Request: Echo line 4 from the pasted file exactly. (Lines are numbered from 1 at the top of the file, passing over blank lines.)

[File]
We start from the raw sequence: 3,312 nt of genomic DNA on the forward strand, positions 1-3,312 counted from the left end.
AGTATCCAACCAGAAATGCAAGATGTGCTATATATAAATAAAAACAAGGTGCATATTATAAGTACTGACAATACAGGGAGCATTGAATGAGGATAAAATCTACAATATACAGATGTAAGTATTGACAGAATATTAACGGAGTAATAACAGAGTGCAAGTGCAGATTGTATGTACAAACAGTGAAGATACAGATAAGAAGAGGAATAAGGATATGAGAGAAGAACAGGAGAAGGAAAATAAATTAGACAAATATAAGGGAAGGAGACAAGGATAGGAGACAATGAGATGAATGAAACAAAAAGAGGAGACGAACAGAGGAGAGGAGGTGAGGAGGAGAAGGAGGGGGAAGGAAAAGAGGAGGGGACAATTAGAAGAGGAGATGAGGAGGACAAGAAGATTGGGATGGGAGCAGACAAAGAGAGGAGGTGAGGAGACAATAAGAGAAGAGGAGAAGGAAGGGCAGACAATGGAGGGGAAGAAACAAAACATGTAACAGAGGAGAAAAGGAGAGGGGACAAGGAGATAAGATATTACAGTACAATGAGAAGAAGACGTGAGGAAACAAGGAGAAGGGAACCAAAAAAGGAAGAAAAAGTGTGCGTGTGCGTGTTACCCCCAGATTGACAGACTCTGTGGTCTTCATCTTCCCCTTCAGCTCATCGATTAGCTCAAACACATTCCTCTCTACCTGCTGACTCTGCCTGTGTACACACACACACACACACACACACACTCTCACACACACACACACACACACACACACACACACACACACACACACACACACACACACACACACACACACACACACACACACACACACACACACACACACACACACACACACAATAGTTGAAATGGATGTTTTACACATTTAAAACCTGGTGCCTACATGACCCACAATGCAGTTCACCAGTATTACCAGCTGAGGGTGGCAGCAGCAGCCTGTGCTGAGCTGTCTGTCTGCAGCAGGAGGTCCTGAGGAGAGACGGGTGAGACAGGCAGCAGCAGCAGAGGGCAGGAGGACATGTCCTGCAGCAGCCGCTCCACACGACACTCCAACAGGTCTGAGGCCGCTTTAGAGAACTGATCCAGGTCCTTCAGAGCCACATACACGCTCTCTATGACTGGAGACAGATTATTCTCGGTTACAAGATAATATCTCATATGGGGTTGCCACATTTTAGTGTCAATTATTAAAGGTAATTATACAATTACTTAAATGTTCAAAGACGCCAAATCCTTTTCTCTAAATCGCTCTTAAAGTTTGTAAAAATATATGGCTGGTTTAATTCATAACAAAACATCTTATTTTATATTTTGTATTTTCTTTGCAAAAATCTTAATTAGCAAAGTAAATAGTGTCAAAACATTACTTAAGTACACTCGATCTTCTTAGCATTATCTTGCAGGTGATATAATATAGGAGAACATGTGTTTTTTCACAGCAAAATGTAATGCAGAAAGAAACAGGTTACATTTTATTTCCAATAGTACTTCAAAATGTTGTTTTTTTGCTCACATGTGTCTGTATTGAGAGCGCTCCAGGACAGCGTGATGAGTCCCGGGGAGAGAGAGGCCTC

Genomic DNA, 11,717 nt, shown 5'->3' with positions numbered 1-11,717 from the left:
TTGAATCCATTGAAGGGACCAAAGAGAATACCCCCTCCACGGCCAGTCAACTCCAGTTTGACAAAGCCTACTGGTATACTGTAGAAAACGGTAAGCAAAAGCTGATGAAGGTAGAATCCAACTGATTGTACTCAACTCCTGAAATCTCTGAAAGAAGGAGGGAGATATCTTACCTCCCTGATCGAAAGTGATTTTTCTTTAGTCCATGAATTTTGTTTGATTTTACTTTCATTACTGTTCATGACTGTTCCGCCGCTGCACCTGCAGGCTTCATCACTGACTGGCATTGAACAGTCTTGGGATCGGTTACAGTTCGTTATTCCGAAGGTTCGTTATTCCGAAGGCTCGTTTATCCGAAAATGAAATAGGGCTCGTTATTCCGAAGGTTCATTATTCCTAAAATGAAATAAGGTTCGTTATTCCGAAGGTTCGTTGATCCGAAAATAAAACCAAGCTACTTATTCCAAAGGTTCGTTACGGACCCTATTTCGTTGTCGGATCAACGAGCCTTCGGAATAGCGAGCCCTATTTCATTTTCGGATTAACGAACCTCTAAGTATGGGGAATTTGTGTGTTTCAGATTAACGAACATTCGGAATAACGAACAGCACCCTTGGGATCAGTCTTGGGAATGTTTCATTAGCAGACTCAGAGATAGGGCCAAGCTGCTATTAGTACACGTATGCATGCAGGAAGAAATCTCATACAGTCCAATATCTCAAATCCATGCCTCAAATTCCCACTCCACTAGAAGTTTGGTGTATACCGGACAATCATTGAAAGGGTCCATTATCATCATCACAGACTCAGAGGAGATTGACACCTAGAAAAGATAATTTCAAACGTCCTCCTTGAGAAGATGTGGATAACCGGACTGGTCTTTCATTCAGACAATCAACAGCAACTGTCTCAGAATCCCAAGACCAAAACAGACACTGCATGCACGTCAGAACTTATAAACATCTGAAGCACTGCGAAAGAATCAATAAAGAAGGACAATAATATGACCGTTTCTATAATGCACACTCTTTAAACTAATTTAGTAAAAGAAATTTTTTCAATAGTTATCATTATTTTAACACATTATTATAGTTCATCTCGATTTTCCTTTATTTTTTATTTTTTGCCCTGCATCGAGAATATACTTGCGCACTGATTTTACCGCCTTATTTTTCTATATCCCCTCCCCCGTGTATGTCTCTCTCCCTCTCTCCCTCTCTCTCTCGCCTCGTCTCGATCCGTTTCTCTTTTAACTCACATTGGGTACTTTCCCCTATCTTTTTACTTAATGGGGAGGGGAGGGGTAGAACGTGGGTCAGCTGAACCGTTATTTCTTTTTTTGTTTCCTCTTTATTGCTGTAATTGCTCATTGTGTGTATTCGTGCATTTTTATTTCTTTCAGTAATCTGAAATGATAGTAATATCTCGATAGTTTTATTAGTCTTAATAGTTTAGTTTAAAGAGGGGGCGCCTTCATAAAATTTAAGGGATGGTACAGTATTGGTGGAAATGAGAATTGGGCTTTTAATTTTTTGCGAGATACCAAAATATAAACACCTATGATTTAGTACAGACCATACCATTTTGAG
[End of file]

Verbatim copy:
TTGAATCCATTGAAGGGACCAAAGAGAATACCCCCTCCACGGCCAGTCAACTCCAGTTTGACAAAGCCTACTGGTATACTGTAGAAAACGGTAAGCAAAAGCTGATGAAGGTAGAATCCAACTGATTGTACTCAACTCCTGAAATCTCTGAAAGAAGGAGGGAGATATCTTACCTCCCTGATCGAAAGTGATTTTTCTTTAGTCCATGAATTTTGTTTGATTTTACTTTCATTACTGTTCATGACTGTTCCGCCGCTGCACCTGCAGGCTTCATCACTGACTGGCATTGAACAGTCTTGGGATCGGTTACAGTTCGTTATTCCGAAGGTTCGTTATTCCGAAGGCTCGTTTATCCGAAAATGAAATAGGGCTCGTTATTCCGAAGGTTCATTATTCCTAAAATGAAATAAGGTTCGTTATTCCGAAGGTTCGTTGATCCGAAAATAAAACCAAGCTACTTATTCCAAAGGTTCGTTACGGACCCTATTTCGTTGTCGGATCAACGAGCCTTCGGAATAGCGAGCCCTATTTCATTTTCGGATTAACGAACCTCTAAGTATGGGGAATTTGTGTGTTTCAGATTAACGAACATTCGGAATAACGAACAGCACCCTTGGGATCAGTCTTGGGAATGTTTCATTAGCAGACTCAGAGATAGGGCCAAGCTGCTATTAGTACACGTATGCATGCAGGAAGAAATCTCATACAGTCCAATATCTCAAATCCATGCCTCAAATTCCCACTCCACTAGAAGTTTGGTGTATACCGGACAATCATTGAAAGGGTCCATTATCATCATCACAGACTCAGAGGAGATTGACACCTAGAAAAGATAATTTCAAACGTCCTCCTTGAGAAGATGTGGATAACCGGACTGGTCTTTCATTCAGACAATCAACAGCAACTGTCTCAGAATCCCAAGACCAAAACAGACACTGCATGCACGTCAGAACTTATAAACATCTGAAGCACTGCGAAAGAATCAATAAAGAAGGACAATAATATGACCGTTTCTATAATGCACACTCTTTAAACTAATTTAGTAAAAGAAATTTTTTCAATAGTTATCATTATTTTAACACATTATTATAGTTCATCTCGATTTTCCTTTATTTTTTATTTTTTGCCCTGCATCGAGAATATACTTGCGCACTGATTTTACCGCCTTATTTTTCTATATCCCCTCCCCCGTGTATGTCTCTCTCCCTCTCTCCCTCTCTCTCTCGCCTCGTCTCGATCCGTTTCTCTTTTAACTCACATTGGGTACTTTCCCCTATCTTTTTACTTAATGGGGAGGGGAGGGGTAGAACGTGGGTCAGCTGAACCGTTATTTCTTTTTTTGTTTCCTCTTTATTGCTGTAATTGCTCATTGTGTGTATTCGTGCATTTTTATTTCTTTCAGTAATCTGAAATGATAGTAATATCTCGATAGTTTTATTAGTCTTAATAGTTTAGTTTAAAGAGGGGGCGCCTTCATAAAATTTAAGGGATGGTACAGTATTGGTGGAAATGAGAATTGGGCTTTTAATTTTTTGCGAGATACCAAAATATAAACACCTATGATTTAGTACAGACCATACCATTTTGAG